Wednesday, December 3, 2014

Christmas trees: Fake or real

Christmas trees: Fake or real

As Christmas rolls around again, whether we are prepared for it or not, we make the decision to have a fake or real tree adorning our living rooms. There are a lot of proponents for having fake trees. One of the main arguments is that it is not environmentally friendly to cut down trees every year just for a month’s decoration then disposing of it. There are a couple of rebuttals to those that are against having real trees enhancing their houses. We will look at what a Christmas tree farm provides before the tree is cut and how the tree can be used after the season.

The typical tree for the holidays takes eight to twelve years to grow in order to reach an acceptable height for consumers. A study at Appalachian State University suggests that Christmas tree farms in North Carolina could potentially sequester 1.0 ton of C/acre per year. That helps us all breathe a little easier especially here in Oregon where there is an abundance of tree farms. Besides being good for the atmosphere they help the wildlife. A growing trend in the farms is to have bird houses clustered in amongst the growth. The evergreens provide a safe haven year around for them and as a food source from insects on the trees. The Socially and Environmentally Responsible Farms program certifies farms. They ensure the farm is taking steps to protect wildlife and waterways and conserve soil and water resources. There are a number of SERF-certified farms here in Oregon.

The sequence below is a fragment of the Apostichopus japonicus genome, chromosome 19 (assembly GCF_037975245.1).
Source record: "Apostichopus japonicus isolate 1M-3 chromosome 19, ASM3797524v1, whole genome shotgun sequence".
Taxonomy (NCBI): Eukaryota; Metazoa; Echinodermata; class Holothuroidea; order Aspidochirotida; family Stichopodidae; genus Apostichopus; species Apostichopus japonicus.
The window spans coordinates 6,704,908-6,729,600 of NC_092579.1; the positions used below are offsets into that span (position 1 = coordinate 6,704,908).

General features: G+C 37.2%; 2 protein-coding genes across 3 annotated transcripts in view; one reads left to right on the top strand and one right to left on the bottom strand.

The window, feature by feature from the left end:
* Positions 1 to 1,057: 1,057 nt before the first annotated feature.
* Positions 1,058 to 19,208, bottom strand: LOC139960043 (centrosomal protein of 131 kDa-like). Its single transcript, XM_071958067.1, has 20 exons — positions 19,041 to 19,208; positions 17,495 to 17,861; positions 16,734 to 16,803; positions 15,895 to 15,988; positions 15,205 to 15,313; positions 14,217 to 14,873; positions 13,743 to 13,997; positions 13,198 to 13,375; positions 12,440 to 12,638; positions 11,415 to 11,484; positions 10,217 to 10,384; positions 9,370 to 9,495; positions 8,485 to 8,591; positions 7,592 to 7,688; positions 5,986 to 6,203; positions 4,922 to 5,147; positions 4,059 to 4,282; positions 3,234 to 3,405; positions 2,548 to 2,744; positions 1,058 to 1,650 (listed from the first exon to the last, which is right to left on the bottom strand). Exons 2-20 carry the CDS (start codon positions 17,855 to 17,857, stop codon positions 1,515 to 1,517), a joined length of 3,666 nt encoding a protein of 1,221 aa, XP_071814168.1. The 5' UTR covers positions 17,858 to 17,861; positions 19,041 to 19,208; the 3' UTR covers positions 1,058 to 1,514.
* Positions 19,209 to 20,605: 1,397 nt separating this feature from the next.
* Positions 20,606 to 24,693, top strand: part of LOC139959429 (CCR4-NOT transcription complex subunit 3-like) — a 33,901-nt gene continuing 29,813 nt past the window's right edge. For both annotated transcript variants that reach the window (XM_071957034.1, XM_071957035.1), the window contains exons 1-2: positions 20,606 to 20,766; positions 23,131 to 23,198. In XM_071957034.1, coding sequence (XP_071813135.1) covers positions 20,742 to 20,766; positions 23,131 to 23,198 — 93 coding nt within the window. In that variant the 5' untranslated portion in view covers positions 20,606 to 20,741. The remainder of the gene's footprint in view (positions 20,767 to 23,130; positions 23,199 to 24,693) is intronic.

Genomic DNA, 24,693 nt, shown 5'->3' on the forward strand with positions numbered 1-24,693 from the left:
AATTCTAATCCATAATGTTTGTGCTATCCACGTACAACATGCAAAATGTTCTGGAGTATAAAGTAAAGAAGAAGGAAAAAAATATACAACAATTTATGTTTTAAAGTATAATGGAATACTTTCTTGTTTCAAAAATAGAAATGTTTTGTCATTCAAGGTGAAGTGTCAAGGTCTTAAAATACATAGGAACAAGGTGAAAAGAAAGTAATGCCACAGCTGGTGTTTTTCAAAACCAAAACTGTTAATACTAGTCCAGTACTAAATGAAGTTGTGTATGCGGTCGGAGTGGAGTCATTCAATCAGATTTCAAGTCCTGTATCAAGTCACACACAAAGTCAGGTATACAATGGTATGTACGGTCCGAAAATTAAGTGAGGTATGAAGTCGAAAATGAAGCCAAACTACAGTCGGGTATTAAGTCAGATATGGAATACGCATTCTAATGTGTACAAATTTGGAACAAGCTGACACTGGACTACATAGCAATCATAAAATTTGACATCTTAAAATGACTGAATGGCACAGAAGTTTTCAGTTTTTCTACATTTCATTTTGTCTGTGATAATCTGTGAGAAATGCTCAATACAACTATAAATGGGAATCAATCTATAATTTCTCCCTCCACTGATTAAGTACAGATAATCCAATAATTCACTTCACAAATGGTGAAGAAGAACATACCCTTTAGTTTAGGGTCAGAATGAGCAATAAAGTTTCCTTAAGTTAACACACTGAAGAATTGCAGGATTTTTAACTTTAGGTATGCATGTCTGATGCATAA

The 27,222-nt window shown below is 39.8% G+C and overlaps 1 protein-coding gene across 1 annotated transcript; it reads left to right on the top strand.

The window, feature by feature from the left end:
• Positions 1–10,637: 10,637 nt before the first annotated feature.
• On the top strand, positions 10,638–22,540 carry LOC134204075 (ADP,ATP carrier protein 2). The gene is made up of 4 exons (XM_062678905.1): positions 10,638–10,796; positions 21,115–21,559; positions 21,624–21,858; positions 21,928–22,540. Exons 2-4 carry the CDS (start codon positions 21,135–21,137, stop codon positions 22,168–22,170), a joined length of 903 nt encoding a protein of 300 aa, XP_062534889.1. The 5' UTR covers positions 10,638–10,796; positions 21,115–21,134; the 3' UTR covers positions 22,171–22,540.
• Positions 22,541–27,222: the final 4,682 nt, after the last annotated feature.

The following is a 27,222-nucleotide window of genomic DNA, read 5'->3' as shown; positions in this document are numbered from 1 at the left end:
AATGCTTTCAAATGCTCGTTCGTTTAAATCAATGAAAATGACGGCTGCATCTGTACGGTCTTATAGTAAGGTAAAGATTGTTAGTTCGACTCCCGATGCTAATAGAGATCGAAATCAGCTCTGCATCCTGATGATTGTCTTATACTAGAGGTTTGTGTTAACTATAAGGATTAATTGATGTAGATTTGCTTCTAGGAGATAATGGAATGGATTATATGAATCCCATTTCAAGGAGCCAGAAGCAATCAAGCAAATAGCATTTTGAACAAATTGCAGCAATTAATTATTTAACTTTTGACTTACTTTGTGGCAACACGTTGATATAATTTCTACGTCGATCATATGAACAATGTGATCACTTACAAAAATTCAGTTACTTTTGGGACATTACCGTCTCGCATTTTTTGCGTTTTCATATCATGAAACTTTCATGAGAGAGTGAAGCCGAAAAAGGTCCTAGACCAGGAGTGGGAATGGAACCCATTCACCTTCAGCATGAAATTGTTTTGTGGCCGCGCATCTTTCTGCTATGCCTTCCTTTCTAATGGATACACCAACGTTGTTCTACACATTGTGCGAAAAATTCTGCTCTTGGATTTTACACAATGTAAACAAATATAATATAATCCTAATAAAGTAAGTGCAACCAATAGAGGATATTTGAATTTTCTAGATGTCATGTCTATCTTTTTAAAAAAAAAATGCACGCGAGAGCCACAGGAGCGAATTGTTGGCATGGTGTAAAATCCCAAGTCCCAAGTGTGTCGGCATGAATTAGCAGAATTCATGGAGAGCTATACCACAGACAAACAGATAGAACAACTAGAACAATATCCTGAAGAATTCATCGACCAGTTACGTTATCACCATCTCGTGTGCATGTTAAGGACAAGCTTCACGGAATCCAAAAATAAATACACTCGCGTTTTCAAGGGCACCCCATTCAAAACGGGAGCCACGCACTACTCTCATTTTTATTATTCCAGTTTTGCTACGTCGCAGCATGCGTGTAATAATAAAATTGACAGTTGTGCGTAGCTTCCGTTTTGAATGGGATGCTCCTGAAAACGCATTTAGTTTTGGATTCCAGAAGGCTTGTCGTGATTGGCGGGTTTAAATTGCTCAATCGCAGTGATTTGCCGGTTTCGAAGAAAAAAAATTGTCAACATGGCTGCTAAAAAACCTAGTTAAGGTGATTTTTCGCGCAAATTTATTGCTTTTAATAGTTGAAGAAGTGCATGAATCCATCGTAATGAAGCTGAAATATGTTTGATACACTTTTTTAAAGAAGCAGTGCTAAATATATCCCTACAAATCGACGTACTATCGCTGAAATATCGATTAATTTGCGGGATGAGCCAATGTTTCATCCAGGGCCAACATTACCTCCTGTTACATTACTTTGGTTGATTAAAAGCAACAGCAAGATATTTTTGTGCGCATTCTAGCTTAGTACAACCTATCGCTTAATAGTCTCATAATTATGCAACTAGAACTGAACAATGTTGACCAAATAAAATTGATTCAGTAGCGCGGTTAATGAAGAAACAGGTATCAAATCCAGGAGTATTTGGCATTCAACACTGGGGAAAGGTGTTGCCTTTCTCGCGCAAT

Okay so they are great for the environment but then we cut them down and they don’t do any further good right? Not necessarily. That depends on what we as consumers decide to do with the tree. In many communities there are recycling centers that will collect the trees free of charge. Some communities use trees to make sand and soil erosion barriers. Others use them as sunken fish feeders. In Tualatin Valley there is a chapter of Trout Unlimited that collects trees then places them at various locations to provide predator protection and food sources for baby coho salmon.

Overall the choice is easy provided we are responsible with the selection and disposal of a real tree. So go ahead and enjoy the natural look and smell of a real tree just as when you were a kid.

Matthew Hamilton

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